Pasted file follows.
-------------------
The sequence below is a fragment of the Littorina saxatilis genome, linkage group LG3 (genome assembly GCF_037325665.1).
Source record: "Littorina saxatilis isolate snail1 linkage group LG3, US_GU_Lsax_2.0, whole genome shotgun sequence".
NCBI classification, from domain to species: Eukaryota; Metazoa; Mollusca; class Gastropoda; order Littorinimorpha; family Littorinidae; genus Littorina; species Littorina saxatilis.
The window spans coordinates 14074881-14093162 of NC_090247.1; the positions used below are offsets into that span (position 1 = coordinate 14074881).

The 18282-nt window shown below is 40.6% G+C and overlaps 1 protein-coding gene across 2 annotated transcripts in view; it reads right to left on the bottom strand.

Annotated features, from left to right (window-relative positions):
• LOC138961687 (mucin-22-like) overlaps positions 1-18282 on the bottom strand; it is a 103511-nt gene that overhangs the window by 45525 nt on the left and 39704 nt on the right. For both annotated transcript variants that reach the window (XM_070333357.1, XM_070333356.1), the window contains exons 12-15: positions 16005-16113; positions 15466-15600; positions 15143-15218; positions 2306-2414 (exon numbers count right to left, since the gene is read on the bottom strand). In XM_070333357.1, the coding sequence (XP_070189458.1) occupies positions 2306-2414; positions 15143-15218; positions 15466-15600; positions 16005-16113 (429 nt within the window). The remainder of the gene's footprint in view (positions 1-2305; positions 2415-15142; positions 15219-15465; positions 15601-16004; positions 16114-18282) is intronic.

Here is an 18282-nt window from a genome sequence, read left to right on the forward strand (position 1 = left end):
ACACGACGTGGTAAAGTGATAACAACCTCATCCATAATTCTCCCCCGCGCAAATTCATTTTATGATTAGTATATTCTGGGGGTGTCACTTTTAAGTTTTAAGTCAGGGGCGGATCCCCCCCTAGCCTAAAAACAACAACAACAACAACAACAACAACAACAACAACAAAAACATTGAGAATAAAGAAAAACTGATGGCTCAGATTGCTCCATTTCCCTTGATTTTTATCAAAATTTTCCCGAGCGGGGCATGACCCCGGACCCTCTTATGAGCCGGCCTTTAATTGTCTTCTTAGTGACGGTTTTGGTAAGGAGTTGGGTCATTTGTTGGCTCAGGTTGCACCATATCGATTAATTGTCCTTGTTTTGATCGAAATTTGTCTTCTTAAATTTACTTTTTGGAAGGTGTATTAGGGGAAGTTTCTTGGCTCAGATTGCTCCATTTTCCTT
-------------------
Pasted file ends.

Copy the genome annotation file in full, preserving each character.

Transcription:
The sequence below is a fragment of the Littorina saxatilis genome, linkage group LG3 (genome assembly GCF_037325665.1).
Source record: "Littorina saxatilis isolate snail1 linkage group LG3, US_GU_Lsax_2.0, whole genome shotgun sequence".
NCBI classification, from domain to species: Eukaryota; Metazoa; Mollusca; class Gastropoda; order Littorinimorpha; family Littorinidae; genus Littorina; species Littorina saxatilis.
The window spans coordinates 14074881-14093162 of NC_090247.1; the positions used below are offsets into that span (position 1 = coordinate 14074881).

The 18282-nt window shown below is 40.6% G+C and overlaps 1 protein-coding gene across 2 annotated transcripts in view; it reads right to left on the bottom strand.

Annotated features, from left to right (window-relative positions):
• LOC138961687 (mucin-22-like) overlaps positions 1-18282 on the bottom strand; it is a 103511-nt gene that overhangs the window by 45525 nt on the left and 39704 nt on the right. For both annotated transcript variants that reach the window (XM_070333357.1, XM_070333356.1), the window contains exons 12-15: positions 16005-16113; positions 15466-15600; positions 15143-15218; positions 2306-2414 (exon numbers count right to left, since the gene is read on the bottom strand). In XM_070333357.1, the coding sequence (XP_070189458.1) occupies positions 2306-2414; positions 15143-15218; positions 15466-15600; positions 16005-16113 (429 nt within the window). The remainder of the gene's footprint in view (positions 1-2305; positions 2415-15142; positions 15219-15465; positions 15601-16004; positions 16114-18282) is intronic.

Here is an 18282-nt window from a genome sequence, read left to right on the forward strand (position 1 = left end):
ACACGACGTGGTAAAGTGATAACAACCTCATCCATAATTCTCCCCCGCGCAAATTCATTTTATGATTAGTATATTCTGGGGGTGTCACTTTTAAGTTTTAAGTCAGGGGCGGATCCCCCCCTAGCCTAAAAACAACAACAACAACAACAACAACAACAACAACAACAAAAACATTGAGAATAAAGAAAAACTGATGGCTCAGATTGCTCCATTTCCCTTGATTTTTATCAAAATTTTCCCGAGCGGGGCATGACCCCGGACCCTCTTATGAGCCGGCCTTTAATTGTCTTCTTAGTGACGGTTTTGGTAAGGAGTTGGGTCATTTGTTGGCTCAGGTTGCACCATATCGATTAATTGTCCTTGTTTTGATCGAAATTTGTCTTCTTAAATTTACTTTTTGGAAGGTGTATTAGGGGAAGTTTCTTGGCTCAGATTGCTCCATTTTCCTT